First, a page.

Take this
course

Software Development / Web Development

Mastering JavaScript Design Patterns: A Practical Introduction to Building Better Applications

A practical introduction to writing better and more maintainable code using JavaScript design patterns

Description

As the language of the web, JavaScript is used prolifically by developers building new applications every day. However, some developers still lack the knowledge about how to write things in a simpler, clearer and more maintainable way. Design patterns are proven solutions to common development problems, and can boost code quality and application maintainability, as well as improve developer efficiency.


Mastering JavaScript Design Patterns demonstrates how to apply design patterns in real life situations, whether that's for new, or already existing projects. It will help you to make your applications more flexible, perform better, and easier to maintain.


We’ll begin by building a simple music player application, and then we’ll build and add more and more functionality to our music player application. We’ll also cover different ways to modularize the application.


In the next two sections we’ll build a server and will load data from it. We’ll cover different techniques for caching, fallbacks, optimizing memory consumption and deferred actions.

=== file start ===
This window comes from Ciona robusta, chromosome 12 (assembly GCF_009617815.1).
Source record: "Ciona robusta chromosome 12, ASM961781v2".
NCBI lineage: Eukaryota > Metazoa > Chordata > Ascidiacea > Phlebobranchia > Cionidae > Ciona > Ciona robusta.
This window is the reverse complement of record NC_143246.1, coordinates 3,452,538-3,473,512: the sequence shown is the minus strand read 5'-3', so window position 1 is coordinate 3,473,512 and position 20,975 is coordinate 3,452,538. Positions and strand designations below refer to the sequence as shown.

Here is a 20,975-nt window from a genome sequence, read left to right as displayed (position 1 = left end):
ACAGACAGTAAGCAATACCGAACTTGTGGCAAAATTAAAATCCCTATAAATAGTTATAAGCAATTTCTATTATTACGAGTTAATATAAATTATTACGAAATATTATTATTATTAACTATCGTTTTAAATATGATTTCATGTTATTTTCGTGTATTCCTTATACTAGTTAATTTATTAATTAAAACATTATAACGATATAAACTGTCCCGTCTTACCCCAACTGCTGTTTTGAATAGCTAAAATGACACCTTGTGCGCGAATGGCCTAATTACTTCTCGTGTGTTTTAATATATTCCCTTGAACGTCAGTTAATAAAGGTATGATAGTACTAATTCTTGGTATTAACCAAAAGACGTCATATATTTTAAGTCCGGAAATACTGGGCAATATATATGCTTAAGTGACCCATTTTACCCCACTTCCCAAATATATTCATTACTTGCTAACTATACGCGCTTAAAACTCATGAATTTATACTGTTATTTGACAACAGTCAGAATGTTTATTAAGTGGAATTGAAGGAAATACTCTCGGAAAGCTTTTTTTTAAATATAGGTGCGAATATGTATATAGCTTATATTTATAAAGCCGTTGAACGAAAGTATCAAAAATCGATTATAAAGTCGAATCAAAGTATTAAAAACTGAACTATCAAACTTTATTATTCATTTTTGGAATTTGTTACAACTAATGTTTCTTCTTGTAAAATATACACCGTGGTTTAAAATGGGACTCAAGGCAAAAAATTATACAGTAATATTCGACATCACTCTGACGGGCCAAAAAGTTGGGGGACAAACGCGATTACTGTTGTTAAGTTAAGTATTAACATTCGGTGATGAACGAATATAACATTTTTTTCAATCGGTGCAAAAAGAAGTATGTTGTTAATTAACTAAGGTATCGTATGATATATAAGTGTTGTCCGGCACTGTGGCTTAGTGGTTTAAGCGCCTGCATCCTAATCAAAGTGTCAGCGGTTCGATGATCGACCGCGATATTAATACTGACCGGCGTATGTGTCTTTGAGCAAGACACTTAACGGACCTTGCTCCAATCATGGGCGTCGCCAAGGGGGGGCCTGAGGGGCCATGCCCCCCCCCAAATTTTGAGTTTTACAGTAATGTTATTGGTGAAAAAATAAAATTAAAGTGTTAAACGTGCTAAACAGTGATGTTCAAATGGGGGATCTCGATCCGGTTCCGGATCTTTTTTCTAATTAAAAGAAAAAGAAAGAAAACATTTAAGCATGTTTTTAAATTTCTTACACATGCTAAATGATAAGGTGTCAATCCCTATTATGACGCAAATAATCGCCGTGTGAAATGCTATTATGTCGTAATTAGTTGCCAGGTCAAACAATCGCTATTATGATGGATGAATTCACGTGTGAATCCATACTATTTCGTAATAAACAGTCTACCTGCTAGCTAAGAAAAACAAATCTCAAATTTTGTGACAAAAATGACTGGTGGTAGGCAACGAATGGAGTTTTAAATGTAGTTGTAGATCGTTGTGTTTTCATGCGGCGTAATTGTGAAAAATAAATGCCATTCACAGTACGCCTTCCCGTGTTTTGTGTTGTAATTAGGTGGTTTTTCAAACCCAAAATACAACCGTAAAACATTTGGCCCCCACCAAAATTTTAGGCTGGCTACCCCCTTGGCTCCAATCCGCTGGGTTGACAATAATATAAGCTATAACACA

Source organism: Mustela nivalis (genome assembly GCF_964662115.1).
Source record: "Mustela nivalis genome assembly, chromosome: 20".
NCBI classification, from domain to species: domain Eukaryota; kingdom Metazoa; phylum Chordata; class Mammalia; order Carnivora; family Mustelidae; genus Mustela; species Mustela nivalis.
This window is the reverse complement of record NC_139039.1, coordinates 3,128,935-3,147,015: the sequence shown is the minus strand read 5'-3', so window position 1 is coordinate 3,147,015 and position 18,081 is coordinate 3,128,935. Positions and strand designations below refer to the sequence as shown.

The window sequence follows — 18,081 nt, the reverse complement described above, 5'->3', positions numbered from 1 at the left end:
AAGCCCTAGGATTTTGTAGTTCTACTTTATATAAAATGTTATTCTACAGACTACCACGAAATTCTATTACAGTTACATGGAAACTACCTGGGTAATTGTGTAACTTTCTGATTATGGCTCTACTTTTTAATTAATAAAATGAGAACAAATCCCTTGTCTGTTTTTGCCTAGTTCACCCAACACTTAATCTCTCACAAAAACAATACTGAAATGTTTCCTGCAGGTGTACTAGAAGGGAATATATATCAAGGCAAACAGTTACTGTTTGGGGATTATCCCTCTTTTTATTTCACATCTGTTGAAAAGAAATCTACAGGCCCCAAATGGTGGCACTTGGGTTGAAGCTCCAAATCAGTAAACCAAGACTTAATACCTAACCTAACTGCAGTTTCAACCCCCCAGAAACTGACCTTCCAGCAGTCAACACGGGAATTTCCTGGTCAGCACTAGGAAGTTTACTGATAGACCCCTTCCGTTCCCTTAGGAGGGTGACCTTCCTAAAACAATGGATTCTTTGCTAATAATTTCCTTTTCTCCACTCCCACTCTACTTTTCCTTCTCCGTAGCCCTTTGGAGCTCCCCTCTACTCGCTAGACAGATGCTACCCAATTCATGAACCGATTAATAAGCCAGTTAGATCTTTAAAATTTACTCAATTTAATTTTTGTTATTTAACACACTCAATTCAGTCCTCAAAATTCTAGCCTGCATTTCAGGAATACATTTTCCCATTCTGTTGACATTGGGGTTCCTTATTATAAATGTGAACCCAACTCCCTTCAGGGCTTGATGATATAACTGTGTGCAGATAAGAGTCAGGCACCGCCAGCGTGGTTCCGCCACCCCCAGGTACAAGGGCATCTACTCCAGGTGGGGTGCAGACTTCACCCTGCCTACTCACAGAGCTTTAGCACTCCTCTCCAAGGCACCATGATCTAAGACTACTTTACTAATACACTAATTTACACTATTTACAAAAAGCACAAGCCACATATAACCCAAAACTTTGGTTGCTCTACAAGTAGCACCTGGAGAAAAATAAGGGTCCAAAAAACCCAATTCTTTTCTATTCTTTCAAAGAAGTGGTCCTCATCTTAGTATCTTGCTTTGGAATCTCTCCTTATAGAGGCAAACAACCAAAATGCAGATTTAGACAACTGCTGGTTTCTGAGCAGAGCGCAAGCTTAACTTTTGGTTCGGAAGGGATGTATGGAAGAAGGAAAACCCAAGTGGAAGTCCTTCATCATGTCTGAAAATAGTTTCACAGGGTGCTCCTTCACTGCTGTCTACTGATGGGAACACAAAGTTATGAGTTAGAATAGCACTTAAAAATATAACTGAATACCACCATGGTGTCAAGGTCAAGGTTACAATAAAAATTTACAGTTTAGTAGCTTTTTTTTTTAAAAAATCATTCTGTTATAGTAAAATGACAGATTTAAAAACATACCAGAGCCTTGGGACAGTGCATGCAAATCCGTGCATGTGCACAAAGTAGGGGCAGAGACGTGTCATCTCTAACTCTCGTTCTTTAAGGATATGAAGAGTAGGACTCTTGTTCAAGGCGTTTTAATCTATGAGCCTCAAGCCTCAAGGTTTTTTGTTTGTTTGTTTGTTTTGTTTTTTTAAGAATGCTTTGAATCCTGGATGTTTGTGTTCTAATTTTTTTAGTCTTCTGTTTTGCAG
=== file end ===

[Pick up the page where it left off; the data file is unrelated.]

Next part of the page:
In the last section we’ll cover code maintainability improvement techniques by using less known, yet powerful JavaScript techniques.

Full details

Curriculum

  • Introduction
    The Course Overview
    Introduction of all the sections of the course. • Have a look at what will be built • Explore the prerequisites for the course • Know the list of patterns covered in this course
    3:02
    Software Design Patterns and Antipatterns
    Understand what a design pattern is and why it is important to know them. • Learn about a software design pattern • Expound the strong points of the design patterns • Learn about common JavaScript anti-patterns
    2:45
    JavaScript Patterns Specifics
    How patterns are different in JavaScript? Different versions of ECMAScript used in this course. • Design patterns are simpler in dynamic languages compared to static languages • There are many ECMAScript implementations widely used, and we have to know our target audience • Explore ECMAScript 6 features that are used in this course
    2:52
  • Starting the Project
    Bootstrapping the Project
    Rendering the tracks list. • List down the course software prerequisites • Initialize the project • Render the list of tracks
    5:31
    Adding the Play Functionality
    Adding play functionality to the player. • Avoid global pollution • Add the play functionality • Add the pause functionality
    3:57
    Encapsulating Information
    Hide the specifics of components by encapsulating information into modules. • Encapsulate the information into modules • Expose a limited set of modules' functionality • Use getters and setters
    2:44
    Abstracting Manipulation with DOM Events and Elements
    Browsers represent complex systems. In order to simplify their use, a facade pattern can be used. • Move manipulation with DOM events and elements into a separate file • Abstract and simplify DOM manipulations • Use the Module and the Facade pattern
    4:27
    Creating an Adapter to Set Intervals Using Seconds